Good morning! Grace and peace to you.
(Yesterday on the blog: Keys To Knowing God’s Will for Your Life)
Chris Thomas: “Stillness can be elusive; a mirage of anticipation that beckons yet fails to deliver. I’ve searched for it, grasped at it, despaired at it, and been surprised by it. Sometimes I’ve forgotten it. But then, like an old friend unseen for a decade or more, stillness creeps up on me in some hidden place and embraces me as though it had been only yesterday that we had said goodbye. Such is the way of stillness.”
“I’m amazed — stunned, actually — at the relentlessness of God’s grace.” Darryl Dash explains why.
This is a good challenge. “There’s nothing wrong with being a creature of habit, but many of us have the same routine at the end of a church service as we do at the conclusion of a sporting event or any other public gathering. We gather our belongings, utter some niceties, and shuffle toward the exits. That’s a problem. More specifically, it’s a bad habit.”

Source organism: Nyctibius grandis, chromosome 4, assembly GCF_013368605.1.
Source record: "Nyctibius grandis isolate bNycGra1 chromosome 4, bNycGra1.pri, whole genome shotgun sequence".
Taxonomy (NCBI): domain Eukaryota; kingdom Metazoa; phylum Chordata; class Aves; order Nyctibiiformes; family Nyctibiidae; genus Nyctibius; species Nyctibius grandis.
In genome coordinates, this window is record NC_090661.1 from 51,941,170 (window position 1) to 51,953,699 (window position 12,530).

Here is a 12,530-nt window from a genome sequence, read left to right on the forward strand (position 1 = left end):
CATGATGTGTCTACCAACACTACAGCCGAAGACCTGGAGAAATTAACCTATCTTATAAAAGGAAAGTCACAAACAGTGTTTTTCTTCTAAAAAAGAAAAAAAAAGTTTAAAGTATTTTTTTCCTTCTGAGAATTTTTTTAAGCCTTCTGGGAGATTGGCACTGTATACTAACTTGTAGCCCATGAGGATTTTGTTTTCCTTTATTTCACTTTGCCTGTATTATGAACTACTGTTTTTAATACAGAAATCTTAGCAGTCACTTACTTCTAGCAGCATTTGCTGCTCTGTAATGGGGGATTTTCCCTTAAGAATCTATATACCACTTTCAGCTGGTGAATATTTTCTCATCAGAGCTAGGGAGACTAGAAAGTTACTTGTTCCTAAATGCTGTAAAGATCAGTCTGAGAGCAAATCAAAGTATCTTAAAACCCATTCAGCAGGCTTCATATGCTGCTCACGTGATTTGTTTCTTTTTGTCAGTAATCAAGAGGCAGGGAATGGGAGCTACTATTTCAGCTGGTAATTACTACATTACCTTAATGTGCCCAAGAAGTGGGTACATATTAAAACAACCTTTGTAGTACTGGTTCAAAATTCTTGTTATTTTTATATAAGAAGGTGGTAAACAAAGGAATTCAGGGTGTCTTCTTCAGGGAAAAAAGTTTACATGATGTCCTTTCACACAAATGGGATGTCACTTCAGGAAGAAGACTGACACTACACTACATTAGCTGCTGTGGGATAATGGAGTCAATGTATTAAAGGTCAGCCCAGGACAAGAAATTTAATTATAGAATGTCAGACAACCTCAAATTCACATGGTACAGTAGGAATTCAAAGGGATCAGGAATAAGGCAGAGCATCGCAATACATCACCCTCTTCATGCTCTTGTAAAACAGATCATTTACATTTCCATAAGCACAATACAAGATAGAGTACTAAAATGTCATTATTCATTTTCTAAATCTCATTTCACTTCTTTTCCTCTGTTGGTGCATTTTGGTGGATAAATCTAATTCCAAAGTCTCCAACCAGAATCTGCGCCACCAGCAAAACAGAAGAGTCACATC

David Kaywood explains how to examine yourself before taking communion. “It’s widely known among Christians that communion should be taken seriously. But sometimes I wonder if God’s people feel an unhealthy amount of angst when coming to the Lord’s table.”
Meanwhile, Stephen Kneale considers the unrepentant person Jesus speaks of and asks, “What does Jesus mean by this? How are we supposed to treat such an unrepentant person like a tax collector or Gentile?”
Seth Lewis reflects on an anniversary and says, “in real life, a wedding is not the end of the story. It’s the beginning of a new chapter, one that could easily be longer and more complex than anything that came before it.”
When we know where the enemy is likely to attack, when we know where our defenses are weakest, we can prepare ourselves for the inevitable onslaught.
My security as a Christian does not reside in the strength of my faith but in the indestructibility of my Savior.—Sinclair Ferguson